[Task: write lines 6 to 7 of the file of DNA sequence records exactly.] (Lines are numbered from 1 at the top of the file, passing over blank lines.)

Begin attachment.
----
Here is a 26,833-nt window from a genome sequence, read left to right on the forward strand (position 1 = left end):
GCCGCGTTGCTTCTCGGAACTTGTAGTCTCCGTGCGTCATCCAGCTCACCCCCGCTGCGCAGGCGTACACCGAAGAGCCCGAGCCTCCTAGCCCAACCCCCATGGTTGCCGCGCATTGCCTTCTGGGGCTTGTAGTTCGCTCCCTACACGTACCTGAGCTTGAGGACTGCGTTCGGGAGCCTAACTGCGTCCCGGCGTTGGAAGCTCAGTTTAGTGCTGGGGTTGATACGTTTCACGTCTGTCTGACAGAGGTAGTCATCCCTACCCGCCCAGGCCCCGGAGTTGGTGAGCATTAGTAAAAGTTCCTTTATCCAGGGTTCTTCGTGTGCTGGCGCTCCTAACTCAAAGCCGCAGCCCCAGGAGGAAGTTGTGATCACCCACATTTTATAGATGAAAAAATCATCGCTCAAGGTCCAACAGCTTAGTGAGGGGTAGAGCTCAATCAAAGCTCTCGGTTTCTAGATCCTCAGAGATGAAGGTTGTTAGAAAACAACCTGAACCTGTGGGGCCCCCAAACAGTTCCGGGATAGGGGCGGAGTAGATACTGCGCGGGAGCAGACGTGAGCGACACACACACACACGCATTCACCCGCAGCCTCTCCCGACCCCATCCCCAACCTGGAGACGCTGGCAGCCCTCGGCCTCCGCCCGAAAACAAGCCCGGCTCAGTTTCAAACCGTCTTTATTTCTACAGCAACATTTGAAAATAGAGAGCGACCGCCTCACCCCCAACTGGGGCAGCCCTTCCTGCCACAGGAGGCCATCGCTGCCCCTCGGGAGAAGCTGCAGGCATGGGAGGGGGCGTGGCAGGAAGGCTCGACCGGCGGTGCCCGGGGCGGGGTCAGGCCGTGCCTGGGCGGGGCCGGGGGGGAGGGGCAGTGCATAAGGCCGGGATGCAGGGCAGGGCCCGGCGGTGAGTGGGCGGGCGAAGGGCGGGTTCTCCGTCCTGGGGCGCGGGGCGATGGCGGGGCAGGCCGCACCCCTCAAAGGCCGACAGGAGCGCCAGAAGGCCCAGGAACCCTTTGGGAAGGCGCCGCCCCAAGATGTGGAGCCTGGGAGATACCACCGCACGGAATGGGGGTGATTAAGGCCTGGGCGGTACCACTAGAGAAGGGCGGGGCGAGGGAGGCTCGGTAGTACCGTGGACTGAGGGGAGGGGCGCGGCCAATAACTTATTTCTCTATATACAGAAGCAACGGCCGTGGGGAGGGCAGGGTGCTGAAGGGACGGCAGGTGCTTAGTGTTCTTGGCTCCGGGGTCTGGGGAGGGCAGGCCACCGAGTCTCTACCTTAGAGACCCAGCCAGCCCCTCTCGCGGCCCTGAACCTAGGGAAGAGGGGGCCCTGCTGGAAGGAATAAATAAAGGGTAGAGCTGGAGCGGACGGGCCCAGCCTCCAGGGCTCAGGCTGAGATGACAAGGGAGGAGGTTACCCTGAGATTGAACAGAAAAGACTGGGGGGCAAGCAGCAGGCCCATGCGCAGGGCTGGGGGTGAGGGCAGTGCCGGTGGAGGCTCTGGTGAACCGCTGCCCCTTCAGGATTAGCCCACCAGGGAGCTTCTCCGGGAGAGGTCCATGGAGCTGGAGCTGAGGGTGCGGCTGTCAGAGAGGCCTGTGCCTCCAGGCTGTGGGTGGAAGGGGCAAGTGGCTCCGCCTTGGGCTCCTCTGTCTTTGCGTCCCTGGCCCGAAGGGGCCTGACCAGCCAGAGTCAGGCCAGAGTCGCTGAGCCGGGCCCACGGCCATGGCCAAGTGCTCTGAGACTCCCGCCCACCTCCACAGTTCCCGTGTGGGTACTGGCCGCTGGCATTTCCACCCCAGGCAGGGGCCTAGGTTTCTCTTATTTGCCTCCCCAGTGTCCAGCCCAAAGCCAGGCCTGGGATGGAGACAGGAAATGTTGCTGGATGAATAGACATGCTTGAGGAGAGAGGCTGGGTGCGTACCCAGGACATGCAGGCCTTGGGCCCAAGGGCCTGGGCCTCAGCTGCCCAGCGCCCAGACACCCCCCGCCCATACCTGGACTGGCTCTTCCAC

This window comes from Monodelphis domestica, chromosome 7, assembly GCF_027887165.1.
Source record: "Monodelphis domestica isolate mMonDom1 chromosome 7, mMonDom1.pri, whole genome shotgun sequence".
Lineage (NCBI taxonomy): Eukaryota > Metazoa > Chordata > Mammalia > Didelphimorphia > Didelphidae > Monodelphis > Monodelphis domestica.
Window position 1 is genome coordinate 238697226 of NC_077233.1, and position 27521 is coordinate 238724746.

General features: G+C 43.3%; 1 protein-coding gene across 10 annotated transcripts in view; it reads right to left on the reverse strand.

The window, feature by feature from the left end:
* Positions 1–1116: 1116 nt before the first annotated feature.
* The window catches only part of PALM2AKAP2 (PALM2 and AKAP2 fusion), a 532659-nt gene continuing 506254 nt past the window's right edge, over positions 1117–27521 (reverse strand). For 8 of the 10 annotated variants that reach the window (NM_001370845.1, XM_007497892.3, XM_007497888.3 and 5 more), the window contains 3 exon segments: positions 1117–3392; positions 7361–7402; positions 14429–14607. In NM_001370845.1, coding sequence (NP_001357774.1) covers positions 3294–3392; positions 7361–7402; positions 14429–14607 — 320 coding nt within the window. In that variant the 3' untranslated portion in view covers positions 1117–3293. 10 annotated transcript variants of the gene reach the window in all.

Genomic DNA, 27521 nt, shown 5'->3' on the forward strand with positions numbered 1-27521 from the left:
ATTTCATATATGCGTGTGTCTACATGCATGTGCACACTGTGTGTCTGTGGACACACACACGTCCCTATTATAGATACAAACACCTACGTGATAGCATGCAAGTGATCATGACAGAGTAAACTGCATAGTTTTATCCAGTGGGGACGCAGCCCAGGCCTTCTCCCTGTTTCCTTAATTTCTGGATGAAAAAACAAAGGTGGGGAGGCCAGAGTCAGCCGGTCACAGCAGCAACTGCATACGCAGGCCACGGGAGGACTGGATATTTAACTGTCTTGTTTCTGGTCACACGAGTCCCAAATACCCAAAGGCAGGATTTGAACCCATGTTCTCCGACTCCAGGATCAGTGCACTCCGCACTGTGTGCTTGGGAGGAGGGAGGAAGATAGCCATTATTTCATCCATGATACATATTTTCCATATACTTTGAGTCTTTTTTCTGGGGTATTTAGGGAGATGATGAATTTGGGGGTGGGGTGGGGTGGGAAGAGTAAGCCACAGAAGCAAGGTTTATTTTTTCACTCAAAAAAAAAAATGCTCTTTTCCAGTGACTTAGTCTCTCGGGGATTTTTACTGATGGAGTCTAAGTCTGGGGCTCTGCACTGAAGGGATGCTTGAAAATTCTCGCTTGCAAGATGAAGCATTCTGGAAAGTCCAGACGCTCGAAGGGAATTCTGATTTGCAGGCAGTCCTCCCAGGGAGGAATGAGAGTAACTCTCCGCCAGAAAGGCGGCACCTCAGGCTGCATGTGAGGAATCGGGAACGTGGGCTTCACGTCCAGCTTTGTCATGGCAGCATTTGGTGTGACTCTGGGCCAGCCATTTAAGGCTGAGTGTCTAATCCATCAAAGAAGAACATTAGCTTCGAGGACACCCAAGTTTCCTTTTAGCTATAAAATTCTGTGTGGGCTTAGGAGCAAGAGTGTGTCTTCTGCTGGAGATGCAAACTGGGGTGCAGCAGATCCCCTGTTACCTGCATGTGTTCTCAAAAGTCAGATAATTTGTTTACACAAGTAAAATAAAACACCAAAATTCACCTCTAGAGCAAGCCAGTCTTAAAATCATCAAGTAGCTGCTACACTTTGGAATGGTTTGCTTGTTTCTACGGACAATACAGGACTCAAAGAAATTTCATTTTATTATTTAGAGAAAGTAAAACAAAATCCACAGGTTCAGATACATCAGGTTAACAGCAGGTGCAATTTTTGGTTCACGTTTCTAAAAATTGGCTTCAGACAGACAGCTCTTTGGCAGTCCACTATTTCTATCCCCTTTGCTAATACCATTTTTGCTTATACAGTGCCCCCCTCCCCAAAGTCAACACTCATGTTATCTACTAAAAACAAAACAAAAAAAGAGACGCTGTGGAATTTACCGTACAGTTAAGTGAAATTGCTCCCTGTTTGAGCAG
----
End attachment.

Window position 1 is genome coordinate 238697226 of NC_077233.1, and position 27521 is coordinate 238724746.

General features: G+C 43.3%; 1 protein-coding gene across 10 annotated transcripts in view; it reads right to left on the reverse strand.